How To In Text Cite Yourself Mla Style Research Paper Combining Charlotte Mason and Thomas Jefferson Education In Your Homeschool

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Combining Charlotte Mason and Thomas Jefferson Education In Your Homeschool

I discovered Charlotte Mason’s homeschooling method early on in our schooling journey. I loved the idea of ​​reading aloud to my children, and it didn’t take much convincing to leave most textbooks behind and adopt a literature-based approach to educating my children. During the preschool years we spent a lot of time enjoying reading together. Once the “real school work” began, we, like most new schoolchildren, bought textbooks and began “teaching”. Somehow we had less time to read aloud. I was introduced to the Charlotte Mason Method and enthusiastically purchased Karen Andreola’s book “The Charlotte Mason Companion.” It was like a breath of fresh air, and I found myself wholeheartedly embracing this more relaxed approach and excuse to schedule read-alouds into our school day. We started implementing Charlotte’s ideas:

o Read aloud “living” books.

or Narration

the Image Study

o Musical evaluation

o Learning Natural Sciences (although ours is modified from the actual CM approach described below)

the Mother Culture

or Self-education

o The happiness of habit

After a few years, I came across another approach to homeschooling, through a book called Thomas Jefferson Education, by Oliver Van DeMille. Like Charlotte, Oliver stresses the importance of self-education. It says that for learning to take place, the learner must take responsibility. The father is not a “teacher”, but a “facilitator”.

The other important components of a Thomas Jefferson education are “Classics” and “Mentors.”

When classic books are read, studied, and discussed with a mentor, the student learns to think. You are not taught “what to think” (as in a blank or multiple-choice textbook), nor are you taught “when to think” (as in training for a specific job or profession), but rather “how to think.”

As the child’s mentor, the parent should think about the book being read and ask the questions he or she will later ask the student. These questions should be open-ended and provide meat for discussion with the student. The student should be guided to think for themselves, not simply given a “correct” answer.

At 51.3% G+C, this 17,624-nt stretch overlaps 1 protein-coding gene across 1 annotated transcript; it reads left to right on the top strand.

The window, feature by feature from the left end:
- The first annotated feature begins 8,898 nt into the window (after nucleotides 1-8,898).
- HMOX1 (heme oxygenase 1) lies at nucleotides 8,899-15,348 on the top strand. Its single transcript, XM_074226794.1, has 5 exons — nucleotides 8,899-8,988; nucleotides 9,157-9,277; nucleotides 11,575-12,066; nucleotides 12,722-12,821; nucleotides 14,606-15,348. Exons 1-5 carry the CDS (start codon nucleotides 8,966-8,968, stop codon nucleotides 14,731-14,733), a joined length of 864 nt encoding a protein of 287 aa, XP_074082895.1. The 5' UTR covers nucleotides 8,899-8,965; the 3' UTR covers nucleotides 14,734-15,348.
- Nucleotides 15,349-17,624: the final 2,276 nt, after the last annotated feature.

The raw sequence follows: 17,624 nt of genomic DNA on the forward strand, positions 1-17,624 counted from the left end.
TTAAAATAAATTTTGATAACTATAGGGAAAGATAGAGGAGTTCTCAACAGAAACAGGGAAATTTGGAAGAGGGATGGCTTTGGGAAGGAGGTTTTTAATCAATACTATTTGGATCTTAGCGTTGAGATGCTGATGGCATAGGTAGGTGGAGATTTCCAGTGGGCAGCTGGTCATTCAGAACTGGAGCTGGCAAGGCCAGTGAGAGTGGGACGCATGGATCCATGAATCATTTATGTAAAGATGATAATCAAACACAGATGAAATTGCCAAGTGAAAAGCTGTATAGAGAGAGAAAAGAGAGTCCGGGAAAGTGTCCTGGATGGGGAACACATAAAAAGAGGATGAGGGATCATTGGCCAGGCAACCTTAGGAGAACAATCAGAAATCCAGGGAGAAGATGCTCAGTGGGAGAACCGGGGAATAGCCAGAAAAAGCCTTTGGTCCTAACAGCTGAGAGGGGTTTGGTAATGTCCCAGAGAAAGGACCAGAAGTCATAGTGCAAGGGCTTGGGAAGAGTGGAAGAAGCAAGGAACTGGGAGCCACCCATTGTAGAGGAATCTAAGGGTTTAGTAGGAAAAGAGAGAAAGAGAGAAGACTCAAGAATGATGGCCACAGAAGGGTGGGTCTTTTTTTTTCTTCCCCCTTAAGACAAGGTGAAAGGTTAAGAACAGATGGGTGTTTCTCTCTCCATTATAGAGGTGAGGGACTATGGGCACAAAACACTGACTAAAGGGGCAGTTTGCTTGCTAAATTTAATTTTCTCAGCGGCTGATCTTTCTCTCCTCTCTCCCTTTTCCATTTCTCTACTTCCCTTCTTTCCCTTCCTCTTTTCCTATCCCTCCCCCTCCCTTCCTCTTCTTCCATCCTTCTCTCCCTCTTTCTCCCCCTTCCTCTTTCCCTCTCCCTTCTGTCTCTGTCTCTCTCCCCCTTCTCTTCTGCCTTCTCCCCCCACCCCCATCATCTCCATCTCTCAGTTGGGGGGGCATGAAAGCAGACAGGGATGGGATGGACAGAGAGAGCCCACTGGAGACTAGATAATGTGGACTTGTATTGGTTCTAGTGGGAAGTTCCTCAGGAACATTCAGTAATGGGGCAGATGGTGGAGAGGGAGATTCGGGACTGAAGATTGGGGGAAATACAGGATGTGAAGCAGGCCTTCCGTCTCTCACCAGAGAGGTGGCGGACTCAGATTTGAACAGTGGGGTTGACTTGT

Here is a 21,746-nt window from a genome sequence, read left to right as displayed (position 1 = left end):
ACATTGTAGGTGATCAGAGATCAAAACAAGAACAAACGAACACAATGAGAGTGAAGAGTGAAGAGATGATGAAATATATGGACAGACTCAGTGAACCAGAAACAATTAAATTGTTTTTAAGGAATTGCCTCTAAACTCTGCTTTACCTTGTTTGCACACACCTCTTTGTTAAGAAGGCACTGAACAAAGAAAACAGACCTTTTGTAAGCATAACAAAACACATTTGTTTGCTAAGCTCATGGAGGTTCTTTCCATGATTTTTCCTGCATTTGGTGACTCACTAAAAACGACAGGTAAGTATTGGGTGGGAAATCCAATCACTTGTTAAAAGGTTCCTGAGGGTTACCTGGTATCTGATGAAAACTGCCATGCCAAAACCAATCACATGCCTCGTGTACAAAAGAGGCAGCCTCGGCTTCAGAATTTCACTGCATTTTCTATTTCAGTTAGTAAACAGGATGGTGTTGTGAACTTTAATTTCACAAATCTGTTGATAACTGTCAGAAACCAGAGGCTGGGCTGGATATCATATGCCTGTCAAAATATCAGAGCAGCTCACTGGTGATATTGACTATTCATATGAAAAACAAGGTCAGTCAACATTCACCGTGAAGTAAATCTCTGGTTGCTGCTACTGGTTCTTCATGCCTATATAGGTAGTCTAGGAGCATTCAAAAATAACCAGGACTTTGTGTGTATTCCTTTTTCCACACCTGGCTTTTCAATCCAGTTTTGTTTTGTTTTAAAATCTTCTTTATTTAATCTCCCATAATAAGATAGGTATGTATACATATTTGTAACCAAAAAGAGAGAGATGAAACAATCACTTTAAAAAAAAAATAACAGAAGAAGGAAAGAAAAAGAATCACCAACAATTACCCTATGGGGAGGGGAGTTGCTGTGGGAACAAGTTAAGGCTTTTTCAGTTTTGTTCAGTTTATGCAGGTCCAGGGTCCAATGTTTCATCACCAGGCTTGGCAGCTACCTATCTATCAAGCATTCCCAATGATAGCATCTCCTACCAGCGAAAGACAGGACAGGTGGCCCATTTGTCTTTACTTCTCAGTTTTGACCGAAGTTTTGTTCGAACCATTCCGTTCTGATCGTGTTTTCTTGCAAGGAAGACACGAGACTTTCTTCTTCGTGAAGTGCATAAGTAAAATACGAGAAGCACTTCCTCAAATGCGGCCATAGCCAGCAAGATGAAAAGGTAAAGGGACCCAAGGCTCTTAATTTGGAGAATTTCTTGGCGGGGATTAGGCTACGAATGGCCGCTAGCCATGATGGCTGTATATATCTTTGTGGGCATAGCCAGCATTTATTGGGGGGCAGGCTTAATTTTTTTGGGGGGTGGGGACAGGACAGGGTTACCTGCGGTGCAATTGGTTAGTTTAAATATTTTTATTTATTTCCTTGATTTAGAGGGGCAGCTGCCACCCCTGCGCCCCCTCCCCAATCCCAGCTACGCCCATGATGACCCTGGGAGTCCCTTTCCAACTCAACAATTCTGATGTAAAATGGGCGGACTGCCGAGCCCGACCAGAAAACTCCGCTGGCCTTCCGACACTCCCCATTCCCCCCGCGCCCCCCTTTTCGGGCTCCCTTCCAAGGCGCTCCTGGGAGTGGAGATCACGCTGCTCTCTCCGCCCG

The student learns to express his opinions and present them in a discussion with other people in a group, or even in a debate.

This growing ability to think – to ask questions of self and others – equips the student to be self-governing. He will become a leader in whatever sphere he finds himself in—someone who will think “outside the box,” not lazily following the crowd like the “fill-in-the-blank, multiple-choice” student will.

I have found that Charlotte Mason’s method and Thomas Jefferson’s educational model work very well together. I tend to lean more towards Charlotte Mason for younger kids (when TJEd says they should be in the “love of learning” stage – establishing foundations, good habits and values). Once they have the basics of reading and writing down, it’s time to add some “meat” with TJEd. Even as children, of course, many of the books you read aloud will be “classics” and you will naturally discuss the books as you read and narrate. The books will become more difficult as the child matures, and the discussions will become more challenging. Wonderful spiritual insights can come to light as you and your student delve into the classic books. The values ​​and morals of the characters (or the lack thereof), and the consequences of these are excellent springboards for the debate on the biblical worldview versus our culture. Your child will benefit from learning their own lessons from the decisions, good and bad, that the characters make. He will revel in the triumph of good over evil and empathize with the downtrodden.

Especially for those young people who choose to challenge their parents’ views, classic books will tell you a lot about their lives without you having to point out the lesson.

So my advice is, start with Charlotte Mason’s methods, read, narrate, discuss, get the basics, learning fundamentals, discipline habits and values ​​from the Bible. Begin entering Thomas Jefferson Education when your student is ready; continue to read and discuss, and gradually demand more from your student in the way they express their ideas, both in oral and written presentations. Watch your children blossom into thoughtful, intelligent and enthusiastic young adults with a love of lifelong learning.

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